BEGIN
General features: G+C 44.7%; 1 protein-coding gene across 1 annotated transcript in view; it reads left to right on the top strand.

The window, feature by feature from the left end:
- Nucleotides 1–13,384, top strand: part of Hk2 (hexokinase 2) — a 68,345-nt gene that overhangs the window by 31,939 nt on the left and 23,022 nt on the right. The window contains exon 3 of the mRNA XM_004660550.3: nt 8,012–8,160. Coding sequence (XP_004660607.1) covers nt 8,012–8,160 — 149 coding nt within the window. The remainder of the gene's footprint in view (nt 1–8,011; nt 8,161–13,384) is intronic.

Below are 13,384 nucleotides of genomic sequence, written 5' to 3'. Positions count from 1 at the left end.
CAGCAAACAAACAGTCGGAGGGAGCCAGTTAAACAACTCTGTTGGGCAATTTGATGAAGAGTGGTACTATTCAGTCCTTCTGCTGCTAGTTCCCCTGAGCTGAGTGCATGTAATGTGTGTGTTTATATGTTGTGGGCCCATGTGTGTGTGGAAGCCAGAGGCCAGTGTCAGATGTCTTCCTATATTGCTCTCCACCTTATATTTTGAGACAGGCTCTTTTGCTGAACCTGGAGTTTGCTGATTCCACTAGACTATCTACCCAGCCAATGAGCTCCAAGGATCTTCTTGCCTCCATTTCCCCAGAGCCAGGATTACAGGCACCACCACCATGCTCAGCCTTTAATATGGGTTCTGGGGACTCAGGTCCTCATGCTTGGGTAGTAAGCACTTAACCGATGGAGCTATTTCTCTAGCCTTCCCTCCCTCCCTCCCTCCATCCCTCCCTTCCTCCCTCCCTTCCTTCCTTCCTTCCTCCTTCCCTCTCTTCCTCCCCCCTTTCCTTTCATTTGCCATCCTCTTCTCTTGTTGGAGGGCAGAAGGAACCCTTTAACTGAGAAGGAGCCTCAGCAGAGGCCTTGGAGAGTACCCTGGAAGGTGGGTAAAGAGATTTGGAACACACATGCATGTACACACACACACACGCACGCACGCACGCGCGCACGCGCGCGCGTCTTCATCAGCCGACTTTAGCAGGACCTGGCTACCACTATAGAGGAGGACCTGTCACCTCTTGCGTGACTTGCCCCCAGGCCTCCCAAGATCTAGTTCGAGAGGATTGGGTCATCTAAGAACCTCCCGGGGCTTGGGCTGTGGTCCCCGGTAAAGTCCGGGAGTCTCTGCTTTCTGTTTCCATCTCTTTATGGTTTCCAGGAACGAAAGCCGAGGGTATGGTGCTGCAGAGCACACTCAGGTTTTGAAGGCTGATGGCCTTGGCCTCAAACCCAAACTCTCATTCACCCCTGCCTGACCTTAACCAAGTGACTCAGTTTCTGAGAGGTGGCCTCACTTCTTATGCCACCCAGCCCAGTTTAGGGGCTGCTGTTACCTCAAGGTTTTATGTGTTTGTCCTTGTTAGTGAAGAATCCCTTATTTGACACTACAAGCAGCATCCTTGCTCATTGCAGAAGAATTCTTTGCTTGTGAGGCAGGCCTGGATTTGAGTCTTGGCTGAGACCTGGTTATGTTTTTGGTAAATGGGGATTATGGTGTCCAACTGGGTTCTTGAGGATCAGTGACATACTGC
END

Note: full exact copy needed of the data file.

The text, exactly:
General features: G+C 44.7%; 1 protein-coding gene across 1 annotated transcript in view; it reads left to right on the top strand.

The window, feature by feature from the left end:
- Nucleotides 1–13,384, top strand: part of Hk2 (hexokinase 2) — a 68,345-nt gene that overhangs the window by 31,939 nt on the left and 23,022 nt on the right. The window contains exon 3 of the mRNA XM_004660550.3: nt 8,012–8,160. Coding sequence (XP_004660607.1) covers nt 8,012–8,160 — 149 coding nt within the window. The remainder of the gene's footprint in view (nt 1–8,011; nt 8,161–13,384) is intronic.

Below are 13,384 nucleotides of genomic sequence, written 5' to 3'. Positions count from 1 at the left end.
CAGCAAACAAACAGTCGGAGGGAGCCAGTTAAACAACTCTGTTGGGCAATTTGATGAAGAGTGGTACTATTCAGTCCTTCTGCTGCTAGTTCCCCTGAGCTGAGTGCATGTAATGTGTGTGTTTATATGTTGTGGGCCCATGTGTGTGTGGAAGCCAGAGGCCAGTGTCAGATGTCTTCCTATATTGCTCTCCACCTTATATTTTGAGACAGGCTCTTTTGCTGAACCTGGAGTTTGCTGATTCCACTAGACTATCTACCCAGCCAATGAGCTCCAAGGATCTTCTTGCCTCCATTTCCCCAGAGCCAGGATTACAGGCACCACCACCATGCTCAGCCTTTAATATGGGTTCTGGGGACTCAGGTCCTCATGCTTGGGTAGTAAGCACTTAACCGATGGAGCTATTTCTCTAGCCTTCCCTCCCTCCCTCCCTCCATCCCTCCCTTCCTCCCTCCCTTCCTTCCTTCCTTCCTCCTTCCCTCTCTTCCTCCCCCCTTTCCTTTCATTTGCCATCCTCTTCTCTTGTTGGAGGGCAGAAGGAACCCTTTAACTGAGAAGGAGCCTCAGCAGAGGCCTTGGAGAGTACCCTGGAAGGTGGGTAAAGAGATTTGGAACACACATGCATGTACACACACACACACGCACGCACGCACGCGCGCACGCGCGCGCGTCTTCATCAGCCGACTTTAGCAGGACCTGGCTACCACTATAGAGGAGGACCTGTCACCTCTTGCGTGACTTGCCCCCAGGCCTCCCAAGATCTAGTTCGAGAGGATTGGGTCATCTAAGAACCTCCCGGGGCTTGGGCTGTGGTCCCCGGTAAAGTCCGGGAGTCTCTGCTTTCTGTTTCCATCTCTTTATGGTTTCCAGGAACGAAAGCCGAGGGTATGGTGCTGCAGAGCACACTCAGGTTTTGAAGGCTGATGGCCTTGGCCTCAAACCCAAACTCTCATTCACCCCTGCCTGACCTTAACCAAGTGACTCAGTTTCTGAGAGGTGGCCTCACTTCTTATGCCACCCAGCCCAGTTTAGGGGCTGCTGTTACCTCAAGGTTTTATGTGTTTGTCCTTGTTAGTGAAGAATCCCTTATTTGACACTACAAGCAGCATCCTTGCTCATTGCAGAAGAATTCTTTGCTTGTGAGGCAGGCCTGGATTTGAGTCTTGGCTGAGACCTGGTTATGTTTTTGGTAAATGGGGATTATGGTGTCCAACTGGGTTCTTGAGGATCAGTGACATACTGC